Matt Francis and his research colleagues at The University of California at Berkley have engineered a tobacco plant virus that has evolved to created electrical energy from solar radiation.
When injected with an engineered virus, tobacco plants are forced to create artificial chromophores.
The virus, when injected does naturally what would be nearly impossible to do by engineering the tobacco plant itself. They go into each cell within the plant (as viruses naturally do) and tinker with the cell to make it start the chromophore production. These chromophores then are harvested from the plants, extracted and sprayed onto a glass substrate panel for use. The spray would have to be re-applied every so often. While much less efficient than the standard 10-40% for standard silicon or CIS based solar cells (they may operate at 3-5%), they are also extremely inexpensive and easy to produce in large quantities. Actual production is many years down the road as the research is still in the concept stage.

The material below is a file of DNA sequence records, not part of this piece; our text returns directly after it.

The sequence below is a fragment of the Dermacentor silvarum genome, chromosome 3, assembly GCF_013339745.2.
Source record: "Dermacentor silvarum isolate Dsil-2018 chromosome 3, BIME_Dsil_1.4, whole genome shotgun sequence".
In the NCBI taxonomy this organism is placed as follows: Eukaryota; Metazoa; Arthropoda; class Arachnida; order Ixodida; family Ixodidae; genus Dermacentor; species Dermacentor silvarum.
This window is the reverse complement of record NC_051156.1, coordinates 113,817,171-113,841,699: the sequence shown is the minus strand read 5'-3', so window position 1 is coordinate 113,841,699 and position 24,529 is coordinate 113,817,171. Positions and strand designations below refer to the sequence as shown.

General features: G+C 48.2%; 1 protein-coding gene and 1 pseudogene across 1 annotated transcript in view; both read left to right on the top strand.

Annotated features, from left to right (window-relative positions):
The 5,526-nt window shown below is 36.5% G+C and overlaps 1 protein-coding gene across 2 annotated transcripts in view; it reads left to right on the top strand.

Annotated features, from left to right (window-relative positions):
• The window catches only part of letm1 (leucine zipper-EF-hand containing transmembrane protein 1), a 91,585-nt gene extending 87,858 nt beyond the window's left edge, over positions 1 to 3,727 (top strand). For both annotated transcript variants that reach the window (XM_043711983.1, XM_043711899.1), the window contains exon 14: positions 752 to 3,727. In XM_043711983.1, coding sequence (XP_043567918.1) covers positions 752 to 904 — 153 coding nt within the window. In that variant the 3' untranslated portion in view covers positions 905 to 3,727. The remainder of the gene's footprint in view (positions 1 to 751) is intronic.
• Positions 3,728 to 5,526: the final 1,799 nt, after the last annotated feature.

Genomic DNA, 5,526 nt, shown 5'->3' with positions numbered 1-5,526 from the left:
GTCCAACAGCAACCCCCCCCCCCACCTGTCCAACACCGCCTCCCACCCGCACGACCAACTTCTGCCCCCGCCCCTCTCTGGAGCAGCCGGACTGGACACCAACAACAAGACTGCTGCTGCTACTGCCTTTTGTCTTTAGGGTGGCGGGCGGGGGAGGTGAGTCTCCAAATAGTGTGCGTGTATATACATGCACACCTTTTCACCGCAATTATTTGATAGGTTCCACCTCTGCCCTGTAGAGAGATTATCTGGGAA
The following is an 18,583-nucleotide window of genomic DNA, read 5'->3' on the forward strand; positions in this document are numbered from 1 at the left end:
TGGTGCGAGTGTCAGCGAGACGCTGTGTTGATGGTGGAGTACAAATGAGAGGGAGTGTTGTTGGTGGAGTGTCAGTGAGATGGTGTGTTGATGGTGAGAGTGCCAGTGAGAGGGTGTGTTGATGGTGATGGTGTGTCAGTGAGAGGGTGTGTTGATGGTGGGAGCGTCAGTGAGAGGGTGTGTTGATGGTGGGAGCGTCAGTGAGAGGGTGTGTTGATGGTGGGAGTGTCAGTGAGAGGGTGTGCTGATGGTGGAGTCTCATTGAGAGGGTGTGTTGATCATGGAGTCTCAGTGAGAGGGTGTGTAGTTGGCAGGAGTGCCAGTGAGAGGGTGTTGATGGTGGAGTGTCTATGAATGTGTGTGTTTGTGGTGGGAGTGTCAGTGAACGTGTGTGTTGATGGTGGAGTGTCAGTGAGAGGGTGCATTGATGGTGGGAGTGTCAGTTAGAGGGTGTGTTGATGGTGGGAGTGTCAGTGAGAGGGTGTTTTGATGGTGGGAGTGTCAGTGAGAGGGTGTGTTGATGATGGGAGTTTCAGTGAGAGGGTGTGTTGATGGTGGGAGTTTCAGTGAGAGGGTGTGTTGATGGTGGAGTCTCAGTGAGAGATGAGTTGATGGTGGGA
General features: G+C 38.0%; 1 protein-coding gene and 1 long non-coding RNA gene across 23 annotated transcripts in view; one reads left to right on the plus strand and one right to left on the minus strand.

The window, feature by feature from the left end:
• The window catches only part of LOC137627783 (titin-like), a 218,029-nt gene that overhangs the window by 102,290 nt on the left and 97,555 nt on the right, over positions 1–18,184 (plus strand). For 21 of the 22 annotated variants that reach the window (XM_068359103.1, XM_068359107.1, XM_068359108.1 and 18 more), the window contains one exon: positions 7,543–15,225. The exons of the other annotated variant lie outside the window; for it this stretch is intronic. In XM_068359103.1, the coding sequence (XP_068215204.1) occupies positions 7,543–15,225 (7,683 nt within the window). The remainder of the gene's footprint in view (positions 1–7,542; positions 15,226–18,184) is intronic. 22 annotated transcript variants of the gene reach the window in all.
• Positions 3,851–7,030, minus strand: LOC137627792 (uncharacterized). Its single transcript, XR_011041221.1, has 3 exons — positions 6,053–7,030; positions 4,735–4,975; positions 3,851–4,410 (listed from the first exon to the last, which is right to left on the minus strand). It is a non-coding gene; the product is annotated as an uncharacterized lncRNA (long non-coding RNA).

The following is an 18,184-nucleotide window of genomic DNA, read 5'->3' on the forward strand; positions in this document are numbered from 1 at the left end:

The idea of spray-on photovoltaic material has obvious applications in sculptural form. Complex geometries could be transformed into electrical generating machines. There may be interesting qualities of the reflection of light off of these spray on chromophores.